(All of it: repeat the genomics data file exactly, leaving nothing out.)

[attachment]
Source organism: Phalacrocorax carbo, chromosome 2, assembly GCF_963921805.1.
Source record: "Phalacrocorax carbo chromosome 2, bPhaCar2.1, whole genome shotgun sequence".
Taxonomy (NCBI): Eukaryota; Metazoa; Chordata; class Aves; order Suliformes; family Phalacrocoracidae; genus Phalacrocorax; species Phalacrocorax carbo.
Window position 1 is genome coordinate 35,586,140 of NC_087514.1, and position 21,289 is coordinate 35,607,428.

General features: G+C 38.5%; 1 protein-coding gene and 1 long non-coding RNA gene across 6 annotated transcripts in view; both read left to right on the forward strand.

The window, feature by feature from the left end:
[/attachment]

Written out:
Source organism: Phalacrocorax carbo, chromosome 2, assembly GCF_963921805.1.
Source record: "Phalacrocorax carbo chromosome 2, bPhaCar2.1, whole genome shotgun sequence".
Taxonomy (NCBI): Eukaryota; Metazoa; Chordata; class Aves; order Suliformes; family Phalacrocoracidae; genus Phalacrocorax; species Phalacrocorax carbo.
Window position 1 is genome coordinate 35,586,140 of NC_087514.1, and position 21,289 is coordinate 35,607,428.

General features: G+C 38.5%; 1 protein-coding gene and 1 long non-coding RNA gene across 6 annotated transcripts in view; both read left to right on the forward strand.

The window, feature by feature from the left end: